Although not formally trained as a diplomat, Mr. Kampelman was skilled and patient in his dealings with Soviet officials in the 1980s, but he also managed to negotiate the treacherous political waters of Washington, gaining the trust of both Democrats and Republicans.
He was considered an elder statesman of official Washington, someone who never held political office but counseled many who did.
He began his career working for Sen. Hubert H. Humphrey (D-Minn.), who later was vice president under Lyndon B. Johnson and the Democratic nominee for president in 1968. By the 1980s, Mr. Kampelman was a key diplomat for Republican President Ronald Reagan.
In 1984, Mr. Kampelman was simultaneously a foreign policy adviser to Democratic presidential nominee Walter Mondale and a legal counsel to Edwin Meese III, who became Reagan’s attorney general in 1985.
During the 1980s, Mr. Kampelman led two prolonged series of international negotiations. The first, from 1981 to 1983, was officially known as the Madrid Conference on Security and Cooperation in Europe and helped bring about the release of political and religious dissidents from the Soviet Union.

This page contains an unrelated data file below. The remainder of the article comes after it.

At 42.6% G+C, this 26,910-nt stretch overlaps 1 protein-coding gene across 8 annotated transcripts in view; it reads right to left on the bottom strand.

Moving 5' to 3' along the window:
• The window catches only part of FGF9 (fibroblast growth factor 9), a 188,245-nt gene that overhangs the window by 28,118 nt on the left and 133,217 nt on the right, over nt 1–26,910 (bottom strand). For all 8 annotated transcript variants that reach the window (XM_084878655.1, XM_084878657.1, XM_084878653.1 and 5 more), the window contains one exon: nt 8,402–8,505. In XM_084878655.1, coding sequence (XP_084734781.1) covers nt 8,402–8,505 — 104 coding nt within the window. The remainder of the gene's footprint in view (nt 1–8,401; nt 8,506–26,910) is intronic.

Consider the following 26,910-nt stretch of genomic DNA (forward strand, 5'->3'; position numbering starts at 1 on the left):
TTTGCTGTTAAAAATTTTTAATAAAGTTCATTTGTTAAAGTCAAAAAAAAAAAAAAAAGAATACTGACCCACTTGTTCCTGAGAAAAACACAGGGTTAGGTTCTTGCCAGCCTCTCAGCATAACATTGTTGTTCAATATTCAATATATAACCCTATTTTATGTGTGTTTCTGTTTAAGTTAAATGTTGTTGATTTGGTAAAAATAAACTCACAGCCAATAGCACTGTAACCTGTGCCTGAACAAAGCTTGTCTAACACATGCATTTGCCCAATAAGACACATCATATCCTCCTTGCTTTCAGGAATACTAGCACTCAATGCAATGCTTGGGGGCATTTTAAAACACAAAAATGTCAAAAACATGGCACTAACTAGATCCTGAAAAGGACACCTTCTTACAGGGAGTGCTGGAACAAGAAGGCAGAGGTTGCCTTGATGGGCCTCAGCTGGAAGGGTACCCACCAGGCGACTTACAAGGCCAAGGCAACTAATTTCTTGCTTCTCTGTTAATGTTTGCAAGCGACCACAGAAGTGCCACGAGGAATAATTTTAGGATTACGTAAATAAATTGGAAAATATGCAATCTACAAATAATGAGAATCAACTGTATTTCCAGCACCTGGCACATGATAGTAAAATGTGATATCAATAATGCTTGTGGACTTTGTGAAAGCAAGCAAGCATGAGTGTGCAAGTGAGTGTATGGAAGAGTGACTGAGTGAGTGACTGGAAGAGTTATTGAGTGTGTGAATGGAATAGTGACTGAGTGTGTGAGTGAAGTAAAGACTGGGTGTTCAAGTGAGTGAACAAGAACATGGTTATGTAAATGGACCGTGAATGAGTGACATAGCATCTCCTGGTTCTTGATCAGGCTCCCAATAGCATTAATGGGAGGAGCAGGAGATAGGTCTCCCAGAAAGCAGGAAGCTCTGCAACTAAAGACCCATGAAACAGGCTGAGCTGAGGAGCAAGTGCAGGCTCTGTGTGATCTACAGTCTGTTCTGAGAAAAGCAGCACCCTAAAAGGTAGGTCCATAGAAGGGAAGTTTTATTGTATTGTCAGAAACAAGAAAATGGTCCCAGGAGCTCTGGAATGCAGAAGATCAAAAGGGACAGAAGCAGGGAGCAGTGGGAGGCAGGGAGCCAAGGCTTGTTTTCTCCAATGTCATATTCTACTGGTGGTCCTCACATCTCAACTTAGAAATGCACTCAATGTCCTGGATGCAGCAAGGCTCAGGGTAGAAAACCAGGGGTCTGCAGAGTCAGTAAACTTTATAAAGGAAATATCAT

The second set of negotiations, which began in Geneva in 1985, sought to limit the nuclear arms race between the United States and the Soviet Union. After years of talks, the two nations finally signed the first Strategic Arms Reduction Treaty, in 1991, a few months before the Soviet Union collapsed.
On Saturday, former secretary of state George P. Shultz praised Mr. Kampelman as “always steady, thoughtful and constructive.”
Mr. Kampelman was considered exceptionally patient and cordial in his dealings with the Soviets, but the negotiations were not without moments of stalemate and rancor.
“If you want to negotiate with the Soviets, you have to be prepared to stay one day longer than they,” Mr. Kampelman told The Washington Post in 1985. “If you are impatient to end it, you’re at a disadvantage.”
Too many diplomats made the mistake of trying to be “reasonable” with the Soviets, he said.
“Not that we should ever be unreasonable,” he told The Post. “But if you give at the start, you are losing out. This is important: Don’t look to show good will by making a concession, because it is interpreted not as good will but as a lack of will.”
Max M. Kampelman — he had only a middle initial, not a middle name — was born Nov. 7, 1920, in New York City. His parents were Jewish immigrants from Romania. His father was a butcher and later sold women’s hats.
Mr. Kampelman attended Jewish parochial schools before graduating from New York University in 1940. He then entered NYU’s law school at night while working for the International Ladies Garment Workers Union.
During World War II, as a registered conscientious objector, he participated in a wartime experiment at the University of Minnesota examining the effects of extreme weight loss.